On the precipice of change, our perspective is heightened. Limbo is the RESTROOM pit stop on the highway of life. Embrace your respite–even its potential discomfort. There are lessons to be divined on this limbo ledge that won’t be available for long.

The Gift of an Appetizer

Appetizer Accomplishment Thinking Increases Our Motivation to Get-Stuff-Done!

I’m a single Mom, a full-time teacher, an author, an actor—on camera and on radio. Whew, even just writing that sounds fatiguing! And why is that? Because we all know that each role comes with a generous serving of responsibilities and there are just so many hours in the day!

My family and friends have asked me, “How do you do it?” Did I mention I am a yoga and ballet barre enthusiast as well?

We all have those 24 hours in a day; we all need to sleep; some of us have less commitments than others, but have you ever noticed you get more accomplished with less time?

I refer to the taking-Time-by-the-hands mindset as “appetizer accomplishments.” You know, those mini-quiches or hotdogs in a blanket? They aren’t exactly a meal and they aren’t dessert either. They are these micro dishes of food meant to give one a sample, a little taste. If you’ve ever found yourself ravenous at a wedding or other formal event, you know the power those appetizers have to stave off your hunger pangs and normalize your blood sugar again. 

Appetizer Accomplishments work in a similar way: they offer a sense of getting-stuff-done without feeling overwhelmed or lazy. Much like their edible counterpart, the Appetizer Accomplishment helps keep us going.

Here is one of today’s Appetizer Accomplishments: I washed the shower faucet—no scrubbed the shower faucet today. Didn’t do the entire shower stall or the bathroom itself at all. Nope—I just had time for one area of domestic cleaning today (It looks fantastic, BTW). And now when I walk by it, admiring its shiny surface, I’m already motivated to scrub the shower door tomorrow.

Another Appetizer Accomplishment: I secured a team meeting with the core group of teachers I work with. This took less than five minutes.

Another Appetizer Accomplishment: I wrote back a dating site that is interested in having me write another blog piece for them. Again—this took less than five minutes.

There is a power in momentum. Each action builds upon itself, creating a cumulative effect in both our outer and inner reality. Appetizer Accomplishment thinking keeps us in a delicious zone: fostering our sense of purpose while simultaneously preventing burn out.

I challenge you (and would love to hear from you, to choose one Appetizer Accomplishment you could experience right now. 

The Roula and Ryan Show: The Gift of Belly Laughs

Thank you to The Roula and Ryan Show for having me on!

Last week, I had the pleasure of plugging my book among the auditory company of Roula Christie,  Ryan Chase and Eric Rowe on their Houston-based morning show, Roula and Ryan.

It was surreal hearing the familiar icons of morning radio, the very voices that accompanied me on many a pre-pandemic commute, INTERACT with me on air for all the world to well…hear.

My newly released book, The Friendship Diet: Clean Out Your Fridge, Get Real with Yourself, and Fill Your Life with Meaningful Relationships that Last is self-help meets stand-up comedy. I have a background in comedy/theatre as a performer, so knowing I was heading onto the often funny, always honest Roula and Ryan Show, I knew I had found a temporary auditory home. I’m also a school teacher and therefore know that the best classroom management involves a dash of comedy. Roula’s taunts can be heard in the link below, egging me on to reveal the dare-we-say-it “v” word (class clowning at it’s comedic genius pinnacle:-)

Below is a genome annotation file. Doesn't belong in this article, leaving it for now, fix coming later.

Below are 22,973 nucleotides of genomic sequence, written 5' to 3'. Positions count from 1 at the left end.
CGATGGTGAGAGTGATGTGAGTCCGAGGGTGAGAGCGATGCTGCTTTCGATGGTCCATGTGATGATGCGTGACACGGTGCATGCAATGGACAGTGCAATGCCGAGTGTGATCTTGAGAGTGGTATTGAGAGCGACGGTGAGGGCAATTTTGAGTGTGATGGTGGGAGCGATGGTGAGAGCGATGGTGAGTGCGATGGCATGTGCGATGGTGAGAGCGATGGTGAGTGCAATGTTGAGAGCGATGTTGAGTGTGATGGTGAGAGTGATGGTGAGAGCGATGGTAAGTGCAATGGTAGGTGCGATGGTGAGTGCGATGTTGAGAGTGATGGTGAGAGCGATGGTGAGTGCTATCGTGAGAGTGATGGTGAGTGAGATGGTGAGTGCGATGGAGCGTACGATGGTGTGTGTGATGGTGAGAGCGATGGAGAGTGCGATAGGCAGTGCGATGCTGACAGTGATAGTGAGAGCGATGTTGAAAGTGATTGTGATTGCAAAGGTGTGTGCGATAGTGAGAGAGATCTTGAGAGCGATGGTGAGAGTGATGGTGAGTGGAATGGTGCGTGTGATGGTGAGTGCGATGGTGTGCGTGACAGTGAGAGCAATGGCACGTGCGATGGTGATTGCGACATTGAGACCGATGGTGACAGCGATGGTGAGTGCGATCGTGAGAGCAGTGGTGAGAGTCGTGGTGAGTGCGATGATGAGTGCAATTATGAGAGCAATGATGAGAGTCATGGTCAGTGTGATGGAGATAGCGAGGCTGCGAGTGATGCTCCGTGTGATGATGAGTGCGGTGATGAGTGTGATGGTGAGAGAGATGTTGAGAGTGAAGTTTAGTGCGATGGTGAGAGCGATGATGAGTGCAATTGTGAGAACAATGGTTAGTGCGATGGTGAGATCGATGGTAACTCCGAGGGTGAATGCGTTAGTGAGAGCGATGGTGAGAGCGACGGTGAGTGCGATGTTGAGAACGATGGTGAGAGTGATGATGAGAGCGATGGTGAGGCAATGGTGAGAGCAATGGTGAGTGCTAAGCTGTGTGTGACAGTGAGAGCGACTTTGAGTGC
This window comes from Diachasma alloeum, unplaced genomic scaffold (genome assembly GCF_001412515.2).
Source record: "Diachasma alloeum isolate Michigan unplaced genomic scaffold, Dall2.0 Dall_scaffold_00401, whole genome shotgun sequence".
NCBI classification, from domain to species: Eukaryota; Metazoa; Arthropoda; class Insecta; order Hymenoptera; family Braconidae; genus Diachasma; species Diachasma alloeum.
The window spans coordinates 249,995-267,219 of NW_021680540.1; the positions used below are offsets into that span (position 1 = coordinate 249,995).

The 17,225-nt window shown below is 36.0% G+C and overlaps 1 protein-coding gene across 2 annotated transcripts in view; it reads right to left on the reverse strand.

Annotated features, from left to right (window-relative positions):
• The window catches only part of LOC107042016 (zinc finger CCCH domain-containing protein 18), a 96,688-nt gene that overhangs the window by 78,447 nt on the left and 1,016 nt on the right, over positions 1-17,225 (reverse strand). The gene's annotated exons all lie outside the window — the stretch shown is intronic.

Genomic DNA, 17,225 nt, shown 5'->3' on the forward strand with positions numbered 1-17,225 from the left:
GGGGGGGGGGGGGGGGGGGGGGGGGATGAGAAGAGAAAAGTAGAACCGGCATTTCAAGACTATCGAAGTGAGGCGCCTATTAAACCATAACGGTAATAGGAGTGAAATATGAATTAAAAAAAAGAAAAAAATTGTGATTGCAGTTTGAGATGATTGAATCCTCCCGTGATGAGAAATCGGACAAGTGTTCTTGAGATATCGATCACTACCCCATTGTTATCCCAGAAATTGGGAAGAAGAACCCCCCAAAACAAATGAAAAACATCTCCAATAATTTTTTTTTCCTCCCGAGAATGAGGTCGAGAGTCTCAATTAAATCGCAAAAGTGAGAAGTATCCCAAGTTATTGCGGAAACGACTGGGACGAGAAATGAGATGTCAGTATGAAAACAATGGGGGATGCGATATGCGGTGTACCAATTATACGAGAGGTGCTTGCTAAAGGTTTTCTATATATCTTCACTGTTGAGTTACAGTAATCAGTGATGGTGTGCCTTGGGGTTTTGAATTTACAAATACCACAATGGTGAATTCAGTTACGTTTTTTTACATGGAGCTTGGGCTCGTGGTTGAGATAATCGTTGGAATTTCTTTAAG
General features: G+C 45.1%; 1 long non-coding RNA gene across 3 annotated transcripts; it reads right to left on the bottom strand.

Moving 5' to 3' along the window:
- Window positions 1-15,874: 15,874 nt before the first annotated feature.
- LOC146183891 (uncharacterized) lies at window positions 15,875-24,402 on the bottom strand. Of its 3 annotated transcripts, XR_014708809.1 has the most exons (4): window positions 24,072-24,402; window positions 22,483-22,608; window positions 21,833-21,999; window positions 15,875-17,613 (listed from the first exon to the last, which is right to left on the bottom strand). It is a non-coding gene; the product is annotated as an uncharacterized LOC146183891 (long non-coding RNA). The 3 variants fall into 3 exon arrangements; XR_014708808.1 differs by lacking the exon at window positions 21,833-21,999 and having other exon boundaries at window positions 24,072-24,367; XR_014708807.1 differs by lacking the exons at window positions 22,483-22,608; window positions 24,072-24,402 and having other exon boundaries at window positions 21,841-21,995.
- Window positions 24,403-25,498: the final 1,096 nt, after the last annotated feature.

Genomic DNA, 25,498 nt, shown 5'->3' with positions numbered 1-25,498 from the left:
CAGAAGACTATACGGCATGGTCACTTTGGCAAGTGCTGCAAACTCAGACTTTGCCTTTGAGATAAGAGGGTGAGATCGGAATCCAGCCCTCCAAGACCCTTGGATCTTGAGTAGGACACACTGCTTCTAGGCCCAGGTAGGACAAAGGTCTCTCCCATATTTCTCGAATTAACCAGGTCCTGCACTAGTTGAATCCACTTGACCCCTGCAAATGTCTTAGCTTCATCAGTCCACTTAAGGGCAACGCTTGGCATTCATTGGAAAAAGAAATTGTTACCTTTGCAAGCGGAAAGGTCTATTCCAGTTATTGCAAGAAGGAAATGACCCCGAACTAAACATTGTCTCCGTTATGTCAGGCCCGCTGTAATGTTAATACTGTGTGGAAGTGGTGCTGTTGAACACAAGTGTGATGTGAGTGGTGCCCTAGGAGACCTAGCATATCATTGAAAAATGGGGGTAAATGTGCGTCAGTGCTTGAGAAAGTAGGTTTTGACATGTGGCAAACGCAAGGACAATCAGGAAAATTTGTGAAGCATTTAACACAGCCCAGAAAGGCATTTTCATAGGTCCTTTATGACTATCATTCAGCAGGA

Humor, when honed with compassion, has the ability to lower our defenses and make self-reflection less scary, more palatable. We are more likely to digest emotional nutrition when it’s served with a spoon of belly laughs—hence, the audio clip I’m closing this post with (AND a big reason behind The Friendship itself—the connection between edible and emotional nutrition runs deep).

So thank you, Roula, Ryan and Eric for giving me a comedic audio space to promote a much-needed dose of humor and insight in our current crazy world.

Here’s the audio file. The belly laughs commence at 8am on July 21st, 9:36

https://www.krbe.com/thebestofroularyan/

“Satisfying Soul Food”

 
We are all on a journey in this life. Regardless of our circumstances, I believe the core of that journey is one of self-love. 

Last week, I had the true pleasure of sitting down to talk with two beautiful people on the Law of Attraction Today podcast (LOA Today): Walt Thiessen and Cindie Chavez. Walt is the founder of the inspiring podcast and Cindie is his insightful co-host.

In our pandemic world where we are encouraged to social distance, a sense of isolation and hopelessness can easily manifest in us. The LOA Today podcast can provide a spiritual antidote when we find ourselves chewing on worry.

There’s a famous quote by the late author and speaker, Leo Buscaglia: “Love is always bestowed as a gift-freely, willingly and without expectation. We don’t love to be loved; we love to love.” Walt and Cindie, LOA Today’s co-hosts are beautiful examples of this quote in action. They exude warmth and compassion, both for others and themselves. To be in their presence is a gift.

We are all on a journey in this life. Regardless of our circumstances, I believe the core of that journey is one of self-love. When we embrace the gift of who we are, we become a gift to others.